Perimeter
6/17/2013
12:04 PM
Dark Reading
Dark Reading
Products and Releases
Connect Directly
RSS
E-Mail
50%
50%
Repost This

DeepCover Secure Authenticator From Maxim Integrated Protects Designs With Strong Public-Key Cryptography

Integrated authenticator simplifies interconnect complexity in medical sensors and industrial applications

SAN JOSE, Calif., June 17, 2013 /PRNewswire/ -- Maxim Integrated Products, Inc.

(NASDAQ: MXIM) today announced that it is now sampling the DS28E35 DeepCover® Secure Authenticator, a highly secure cryptographic solution for a host controller to authenticate peripherals. The DS28E35 integrates a FIPS 186-based, Elliptic Curve Digital Signature Algorithm (ECDSA) engine to implement asymmetric (public-key) cryptography to operate a challenge-and-response authentication protocol between a host controller and attached peripherals, sensors, or modules. Operating over a single pin on the 1-Wire® interface, the

DS28E35 reduces interconnect complexity, simplifies designs, and reduces cost.

It provides crypto-strong authentication security for many applications, including medical sensors, industrial programmable logic controller (PLC) modules, and consumer devices.

(Logo: http://photos.prnewswire.com/prnh/20120912/SF71654LOGO)

The use of ECDSA public-key cryptography saves cost and reduces key management complexity by eliminating the need for the host controller to store and protect the authentication key, which is required for comparable symmetric (secret-key) solutions. The DS28E35 operates with a key pair: a public key that resides with the host and an associated private key stored in the DS28E35. As a primary benefit of ECDSA, there is no security requirement to protect the host public key. It is imperative, however, to protect the private key stored in the DS28E35. This is accomplished through Maxim's DeepCover security technologies, which provide the strongest affordable protection against die-level attacks that attempt to discover the private key. DeepCover technologies include advanced die routing and layout techniques, additional proprietary methods for private key protection, and circuits that actively monitor for tampering.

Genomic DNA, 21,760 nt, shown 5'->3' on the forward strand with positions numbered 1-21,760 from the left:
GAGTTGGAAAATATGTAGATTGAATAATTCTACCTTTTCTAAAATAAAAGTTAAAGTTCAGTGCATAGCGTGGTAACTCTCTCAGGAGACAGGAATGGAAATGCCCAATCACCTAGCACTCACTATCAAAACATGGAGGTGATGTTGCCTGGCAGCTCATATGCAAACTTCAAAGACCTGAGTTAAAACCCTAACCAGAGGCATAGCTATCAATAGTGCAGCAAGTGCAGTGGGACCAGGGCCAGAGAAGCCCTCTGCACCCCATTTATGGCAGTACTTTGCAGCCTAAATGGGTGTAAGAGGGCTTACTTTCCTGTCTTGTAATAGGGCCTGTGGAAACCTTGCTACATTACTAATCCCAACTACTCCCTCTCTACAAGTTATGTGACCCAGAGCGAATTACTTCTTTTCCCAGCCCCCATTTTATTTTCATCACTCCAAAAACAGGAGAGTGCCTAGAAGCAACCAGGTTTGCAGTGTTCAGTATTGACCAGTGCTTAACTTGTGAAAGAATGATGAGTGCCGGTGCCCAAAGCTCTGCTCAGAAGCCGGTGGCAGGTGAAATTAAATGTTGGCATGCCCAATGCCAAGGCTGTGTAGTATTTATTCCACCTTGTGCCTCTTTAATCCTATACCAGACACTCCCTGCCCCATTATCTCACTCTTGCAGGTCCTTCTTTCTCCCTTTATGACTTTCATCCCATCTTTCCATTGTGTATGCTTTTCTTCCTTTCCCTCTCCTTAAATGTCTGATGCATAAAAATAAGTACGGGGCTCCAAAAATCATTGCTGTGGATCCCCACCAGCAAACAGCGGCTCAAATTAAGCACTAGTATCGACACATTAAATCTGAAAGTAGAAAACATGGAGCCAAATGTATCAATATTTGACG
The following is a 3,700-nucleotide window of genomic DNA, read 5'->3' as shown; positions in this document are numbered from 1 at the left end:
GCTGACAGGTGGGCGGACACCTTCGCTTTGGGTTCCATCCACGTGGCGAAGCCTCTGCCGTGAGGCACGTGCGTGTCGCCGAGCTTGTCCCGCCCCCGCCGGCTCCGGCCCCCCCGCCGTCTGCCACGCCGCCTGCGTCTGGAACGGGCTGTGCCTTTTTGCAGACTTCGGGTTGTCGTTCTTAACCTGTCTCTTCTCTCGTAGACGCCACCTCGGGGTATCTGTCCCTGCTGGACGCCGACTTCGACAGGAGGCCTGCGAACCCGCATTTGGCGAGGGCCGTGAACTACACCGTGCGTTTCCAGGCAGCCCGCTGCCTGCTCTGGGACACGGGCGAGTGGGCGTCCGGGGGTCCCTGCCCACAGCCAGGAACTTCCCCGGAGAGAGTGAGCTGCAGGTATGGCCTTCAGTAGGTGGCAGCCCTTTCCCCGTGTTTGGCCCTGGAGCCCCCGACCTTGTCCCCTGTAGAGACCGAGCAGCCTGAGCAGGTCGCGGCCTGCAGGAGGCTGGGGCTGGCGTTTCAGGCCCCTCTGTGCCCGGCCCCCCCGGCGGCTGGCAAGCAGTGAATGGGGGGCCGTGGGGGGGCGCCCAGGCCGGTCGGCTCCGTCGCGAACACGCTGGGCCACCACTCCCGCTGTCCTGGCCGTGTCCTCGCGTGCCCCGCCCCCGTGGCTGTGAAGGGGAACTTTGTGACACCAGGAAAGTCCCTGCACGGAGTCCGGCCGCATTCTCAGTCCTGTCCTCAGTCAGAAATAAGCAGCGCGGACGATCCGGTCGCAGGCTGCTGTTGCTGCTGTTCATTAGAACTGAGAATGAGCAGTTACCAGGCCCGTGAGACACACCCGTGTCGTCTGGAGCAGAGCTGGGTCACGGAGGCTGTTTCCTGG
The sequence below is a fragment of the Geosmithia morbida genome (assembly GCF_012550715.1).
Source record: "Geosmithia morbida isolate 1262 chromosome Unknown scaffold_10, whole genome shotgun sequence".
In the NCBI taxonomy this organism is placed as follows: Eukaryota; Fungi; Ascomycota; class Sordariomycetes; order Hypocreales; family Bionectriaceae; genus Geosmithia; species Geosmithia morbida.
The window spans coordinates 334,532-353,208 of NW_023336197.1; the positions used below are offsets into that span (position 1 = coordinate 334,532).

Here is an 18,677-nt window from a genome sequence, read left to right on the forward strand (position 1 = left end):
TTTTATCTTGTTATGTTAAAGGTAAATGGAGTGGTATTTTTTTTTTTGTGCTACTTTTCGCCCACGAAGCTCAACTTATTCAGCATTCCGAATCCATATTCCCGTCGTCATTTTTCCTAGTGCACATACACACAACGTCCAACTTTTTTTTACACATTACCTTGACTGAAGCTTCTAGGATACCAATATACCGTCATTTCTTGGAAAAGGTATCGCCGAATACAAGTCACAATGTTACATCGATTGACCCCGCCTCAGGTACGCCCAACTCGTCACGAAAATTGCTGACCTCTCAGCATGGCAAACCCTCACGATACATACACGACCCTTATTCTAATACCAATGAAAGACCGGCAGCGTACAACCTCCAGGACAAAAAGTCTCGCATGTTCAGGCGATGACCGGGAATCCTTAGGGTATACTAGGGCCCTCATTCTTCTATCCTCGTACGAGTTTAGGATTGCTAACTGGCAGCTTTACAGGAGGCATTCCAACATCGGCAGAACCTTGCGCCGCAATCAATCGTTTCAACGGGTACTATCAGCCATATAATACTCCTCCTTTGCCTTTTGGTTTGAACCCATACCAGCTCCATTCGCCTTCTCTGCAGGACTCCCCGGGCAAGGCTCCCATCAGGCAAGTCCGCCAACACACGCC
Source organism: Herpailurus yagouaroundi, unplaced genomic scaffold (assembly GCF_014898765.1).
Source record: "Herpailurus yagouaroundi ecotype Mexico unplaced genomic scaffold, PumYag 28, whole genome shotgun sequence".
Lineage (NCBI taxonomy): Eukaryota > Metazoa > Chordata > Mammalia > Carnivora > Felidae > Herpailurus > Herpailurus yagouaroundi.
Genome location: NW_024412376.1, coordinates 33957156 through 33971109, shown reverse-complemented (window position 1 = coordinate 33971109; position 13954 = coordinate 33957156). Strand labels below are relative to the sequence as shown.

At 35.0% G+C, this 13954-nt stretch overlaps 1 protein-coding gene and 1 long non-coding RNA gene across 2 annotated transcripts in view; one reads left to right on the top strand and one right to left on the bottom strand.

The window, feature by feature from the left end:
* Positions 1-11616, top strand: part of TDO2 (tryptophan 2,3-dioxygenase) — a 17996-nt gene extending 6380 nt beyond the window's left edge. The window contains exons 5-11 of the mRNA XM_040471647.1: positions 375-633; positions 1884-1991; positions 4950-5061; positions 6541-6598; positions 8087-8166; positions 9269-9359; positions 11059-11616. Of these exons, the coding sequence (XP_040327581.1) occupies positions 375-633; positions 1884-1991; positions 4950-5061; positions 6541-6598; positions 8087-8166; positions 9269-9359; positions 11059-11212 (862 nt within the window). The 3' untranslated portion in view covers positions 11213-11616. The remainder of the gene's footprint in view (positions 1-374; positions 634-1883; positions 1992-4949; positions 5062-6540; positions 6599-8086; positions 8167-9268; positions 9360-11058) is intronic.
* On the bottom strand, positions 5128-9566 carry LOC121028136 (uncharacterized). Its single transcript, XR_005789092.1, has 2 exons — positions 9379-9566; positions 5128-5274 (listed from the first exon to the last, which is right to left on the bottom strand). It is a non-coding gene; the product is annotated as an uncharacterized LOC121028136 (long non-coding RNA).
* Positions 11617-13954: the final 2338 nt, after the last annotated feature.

Key Advantages

-- ECDSA asymmetric, public-key cryptography saves cost: eliminates the

need for additional secure authentication key storage ICs in the host

system.

-- High integration reduces costs, simplifies designs: ECDSA engine with a

1-Wire interface; nonvolatile (NV) memory; hardware random number

generator for signatures and key-pair generation; decrement-only usage

counter; and DeepCover invasive-attack protection circuitry.

-- Reduces interconnect complexity: 1-Wire interface allows operation from

a single dedicated contact which, in turn, improves reliability and

performance.

-- Easily adapts to a host-peripheral system where secure authentication is

required.

Industry Commentary

-- "Customers are increasingly looking for the advantages offered by

asymmetric public-key crypto for their secure authentication needs,"

said Scott Jones, Executive Director at Maxim Integrated. "We've

combined our extensive embedded security expertise with the integration

of key features to provide a solution that is both cryptographically and

physically secure and easy to add to an end application."

-- "The weakest point of a symmetric-key based host-peripheral secure

authentication system is typically the host component where secret keys

are often not protected sufficiently," said Christopher Tarnovsky, Vice

President of Semiconductor Security Services at IOActive. "The use of a

public-key authentication solution eliminates this security risk."

Availability and Pricing

-- Available in a 6-pin TSOC package and a 2mm x 3mm 8-pin TDFN-EP package.

-- Specified over the -40°C to +85°C temperature range.

-- Pricing starts at $1.08 (1000-up, FOB USA).

Download a hi-res image of the DS28E35 secure authenticator.

1-Wire and DeepCover are registered trademarks of Maxim Integrated Products, Inc.

About Maxim Integrated

At Maxim Integrated, we put analog together in a way that sets our customers apart. In Fiscal 2012, we reported revenues of $2.4 billion.

Comment  | 
Print  | 
More Insights
Register for Dark Reading Newsletters
White Papers
Flash Poll
Current Issue
Video
Slideshows
Twitter Feed
Dark Reading - Bug Report
Bug Report
Enterprise Vulnerabilities
From DHS/US-CERT's National Vulnerability Database
CVE-2011-0460
Published: 2014-04-16
The init script in kbd, possibly 1.14.1 and earlier, allows local users to overwrite arbitrary files via a symlink attack on /dev/shm/defkeymap.map.

CVE-2011-0993
Published: 2014-04-16
SUSE Lifecycle Management Server before 1.1 uses world readable postgres credentials, which allows local users to obtain sensitive information via unspecified vectors.

CVE-2011-3180
Published: 2014-04-16
kiwi before 4.98.08, as used in SUSE Studio Onsite 1.2 before 1.2.1 and SUSE Studio Extension for System z 1.2 before 1.2.1, allows attackers to execute arbitrary commands via shell metacharacters in the path of an overlay file, related to chown.

CVE-2011-4089
Published: 2014-04-16
The bzexe command in bzip2 1.0.5 and earlier generates compressed executables that do not properly handle temporary files during extraction, which allows local users to execute arbitrary code by precreating a temporary directory.

CVE-2011-4192
Published: 2014-04-16
kiwi before 4.85.1, as used in SUSE Studio Onsite 1.2 before 1.2.1 and SUSE Studio Extension for System z 1.2 before 1.2.1, allows attackers to execute arbitrary commands as demonstrated by "double quotes in kiwi_oemtitle of .profile."

Best of the Web